political and policy challenges.


  • Censuses and large-scale social surveys
  • Enumeration and identity politics
  • Ethnic and racial classifications
  • Ethnic statistics
  • Indigenous populations of the Americas


“This 12-chapter volume addresses some very topical issues in the measurement of ethnicity. … With the political debates on ethnicity and immigration increasing in volume in the face of new waves of refugees in Europe, political campaigns in the USA, and rising awareness of ethnic identity, this book is very topical and is an interesting addition to any library.” (Margot Almond, Canadian Studies in Population, Vol. 44 (1-2), 2017) 

“Why do states collect (or not collect) ethnic and racial data, and what are the social and political implications of the ethnic and racial classifications which are used? At a time when debates about the salience of ethnic and racial assertions and identities are central to the workings of many multiethnic societies, this illuminating and ambitious volume breaks new ground through a global and comprehensive exploration of these questions.” (Miri Song, University of Kent)

“Should nations count by race and ethnicity? This impressive collection instructs us that massive population movements require many nations to govern their increasingly diverse racial and ethnic populations, confronting unprecedented social tensions and struggling to guarantee new forms of social justice.   Here we learn that there are cross-national commonalities, and lessons to learn about whether, why and how to classify and count.” (Kenneth Prewitt, Columbia University and author of "What is Your Race: The Census and Our Flawed Effort to Classify Americans")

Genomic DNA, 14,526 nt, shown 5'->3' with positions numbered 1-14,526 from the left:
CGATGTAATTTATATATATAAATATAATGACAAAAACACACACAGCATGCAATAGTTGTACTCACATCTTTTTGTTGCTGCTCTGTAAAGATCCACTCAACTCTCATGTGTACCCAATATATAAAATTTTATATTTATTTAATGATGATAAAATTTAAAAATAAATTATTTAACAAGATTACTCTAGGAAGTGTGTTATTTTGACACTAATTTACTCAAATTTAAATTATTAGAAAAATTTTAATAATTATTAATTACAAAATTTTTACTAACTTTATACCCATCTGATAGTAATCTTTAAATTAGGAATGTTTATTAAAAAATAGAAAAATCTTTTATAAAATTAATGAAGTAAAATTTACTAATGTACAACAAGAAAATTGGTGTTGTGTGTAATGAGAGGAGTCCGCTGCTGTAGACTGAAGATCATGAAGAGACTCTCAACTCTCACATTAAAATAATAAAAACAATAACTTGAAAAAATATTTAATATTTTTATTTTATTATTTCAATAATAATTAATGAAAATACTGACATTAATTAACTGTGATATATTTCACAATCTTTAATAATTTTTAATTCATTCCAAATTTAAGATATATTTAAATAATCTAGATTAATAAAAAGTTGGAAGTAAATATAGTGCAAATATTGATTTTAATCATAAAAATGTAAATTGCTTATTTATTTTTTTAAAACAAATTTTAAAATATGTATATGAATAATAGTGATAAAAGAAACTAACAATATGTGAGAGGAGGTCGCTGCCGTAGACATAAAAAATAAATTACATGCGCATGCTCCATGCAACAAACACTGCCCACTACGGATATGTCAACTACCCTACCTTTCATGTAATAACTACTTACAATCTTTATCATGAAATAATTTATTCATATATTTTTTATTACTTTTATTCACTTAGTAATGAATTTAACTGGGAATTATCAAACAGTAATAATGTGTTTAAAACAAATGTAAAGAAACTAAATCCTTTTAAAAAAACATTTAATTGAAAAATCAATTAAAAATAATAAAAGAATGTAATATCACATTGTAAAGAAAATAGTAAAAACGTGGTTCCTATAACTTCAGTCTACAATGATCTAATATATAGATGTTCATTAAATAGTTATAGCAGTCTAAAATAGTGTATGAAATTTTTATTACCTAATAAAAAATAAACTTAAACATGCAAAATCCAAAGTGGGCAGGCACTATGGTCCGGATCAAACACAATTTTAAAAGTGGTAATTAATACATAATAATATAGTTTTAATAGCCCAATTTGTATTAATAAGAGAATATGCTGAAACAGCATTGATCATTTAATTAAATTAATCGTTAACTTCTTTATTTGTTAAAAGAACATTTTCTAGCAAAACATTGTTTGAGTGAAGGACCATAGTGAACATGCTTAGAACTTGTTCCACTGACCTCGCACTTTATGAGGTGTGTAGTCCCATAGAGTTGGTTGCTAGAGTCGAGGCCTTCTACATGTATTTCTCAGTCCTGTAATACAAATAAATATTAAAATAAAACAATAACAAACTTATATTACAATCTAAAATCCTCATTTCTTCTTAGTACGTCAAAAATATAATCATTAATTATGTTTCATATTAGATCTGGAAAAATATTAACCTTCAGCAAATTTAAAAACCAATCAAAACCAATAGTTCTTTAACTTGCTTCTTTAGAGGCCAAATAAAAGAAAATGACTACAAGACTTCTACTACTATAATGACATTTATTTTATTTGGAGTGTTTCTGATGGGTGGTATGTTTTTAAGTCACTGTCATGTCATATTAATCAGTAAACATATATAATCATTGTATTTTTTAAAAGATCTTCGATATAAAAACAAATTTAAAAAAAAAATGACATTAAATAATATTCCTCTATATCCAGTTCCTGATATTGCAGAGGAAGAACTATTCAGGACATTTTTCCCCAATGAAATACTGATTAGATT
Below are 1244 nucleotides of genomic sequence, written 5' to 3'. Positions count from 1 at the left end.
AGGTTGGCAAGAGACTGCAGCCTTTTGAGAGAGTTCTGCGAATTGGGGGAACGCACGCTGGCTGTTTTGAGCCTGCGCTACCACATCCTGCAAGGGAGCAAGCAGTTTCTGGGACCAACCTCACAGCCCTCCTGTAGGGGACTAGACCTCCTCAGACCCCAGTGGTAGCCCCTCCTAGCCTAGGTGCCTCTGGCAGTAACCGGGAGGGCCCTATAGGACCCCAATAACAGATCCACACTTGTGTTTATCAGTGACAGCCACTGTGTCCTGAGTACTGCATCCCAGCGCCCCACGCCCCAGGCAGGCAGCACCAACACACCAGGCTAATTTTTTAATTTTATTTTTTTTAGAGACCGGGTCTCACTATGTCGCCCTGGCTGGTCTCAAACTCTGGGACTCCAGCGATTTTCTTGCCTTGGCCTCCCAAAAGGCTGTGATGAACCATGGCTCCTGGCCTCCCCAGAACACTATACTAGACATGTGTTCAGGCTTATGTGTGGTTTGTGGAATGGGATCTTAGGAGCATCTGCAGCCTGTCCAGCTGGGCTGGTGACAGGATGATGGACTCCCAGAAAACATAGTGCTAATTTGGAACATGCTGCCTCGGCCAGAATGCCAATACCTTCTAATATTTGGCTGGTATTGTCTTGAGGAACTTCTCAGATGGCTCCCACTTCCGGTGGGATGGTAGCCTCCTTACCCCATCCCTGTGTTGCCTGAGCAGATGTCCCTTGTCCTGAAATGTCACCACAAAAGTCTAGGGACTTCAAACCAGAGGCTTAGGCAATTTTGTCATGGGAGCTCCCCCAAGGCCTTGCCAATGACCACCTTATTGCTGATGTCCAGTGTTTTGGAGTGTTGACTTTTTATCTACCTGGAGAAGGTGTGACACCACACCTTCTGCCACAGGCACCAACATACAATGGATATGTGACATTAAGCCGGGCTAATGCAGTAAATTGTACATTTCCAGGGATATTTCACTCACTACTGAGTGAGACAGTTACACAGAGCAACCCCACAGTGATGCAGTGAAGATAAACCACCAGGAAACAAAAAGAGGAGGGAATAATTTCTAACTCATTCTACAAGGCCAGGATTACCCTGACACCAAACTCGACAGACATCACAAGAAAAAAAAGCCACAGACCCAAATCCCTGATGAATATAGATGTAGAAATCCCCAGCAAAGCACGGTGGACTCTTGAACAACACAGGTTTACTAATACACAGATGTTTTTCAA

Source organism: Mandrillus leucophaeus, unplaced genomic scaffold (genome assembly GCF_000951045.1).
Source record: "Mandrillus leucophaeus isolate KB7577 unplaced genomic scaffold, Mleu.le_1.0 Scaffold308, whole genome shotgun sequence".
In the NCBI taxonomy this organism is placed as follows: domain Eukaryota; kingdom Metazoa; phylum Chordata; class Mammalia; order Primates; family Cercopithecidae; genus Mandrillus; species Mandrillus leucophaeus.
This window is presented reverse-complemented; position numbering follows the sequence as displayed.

“There is considerable variation across the world in the extent to which different nations gather official statistics that classify people by ethnicity and origins, and in the kinds of questions they ask and the categories they use.  This book combines an overview of patterns of classification across the world, along with case studies of specific countries.  It is a fascinating look at how the statistics on ethnicity are created, shaped and used in different national contexts.  It should be required reading for those who study race and ethnicity, as well as anyone who uses ethnic statistics.” (Mary C. Waters, Harvard University)

Editors and Affiliations

  • International Migration and Minorities Unit, Institut National d'Etudes Démograhiques, Melrose, Montreal, Canada

    Patrick Simon

  • Oppenheimer Chair in Public International Law, McGill University and Honorary University of Montreal, Melrose, Montreal, Canada

    Victor Piché

  • Institute for Statistics, UNESCO, Montreal, Canada

    Amélie A. Gagnon

Bibliographic Information

  • Book Title: Social Statistics and Ethnic Diversity

  • Book Subtitle: Cross-National Perspectives in Classifications and Identity Politics

  • Editors: Patrick Simon, Victor Piché, Amélie A. Gagnon

  • Series Title: IMISCOE Research Series

  • DOI:

  • Publisher: Springer Cham

  • eBook Packages: Humanities, Social Sciences and Law, Social Sciences (R0)

  • Copyright Information: The Editor(s) (if applicable) and the Author(s) 2015

  • License: CC BY-NC

  • Hardcover ISBN: 978-3-319-20094-1Published: 27 August 2015

  • Softcover ISBN: 978-3-319-36720-0Published: 22 October 2016

  • eBook ISBN: 978-3-319-20095-8Published: 17 August 2015

  • Series ISSN: 2364-4087

  • Series E-ISSN: 2364-4095

  • Edition Number: 1

  • Number of Pages: VI, 244

  • Number of Illustrations: 12 b/w illustrations, 2 illustrations in colour

  • Topics: Human Migration, Population Economics, Sociology, Political Science, Human Geography

Buying options

Softcover Book USD 59.99
Price excludes VAT (USA)
Hardcover Book USD 59.99
Price excludes VAT (USA)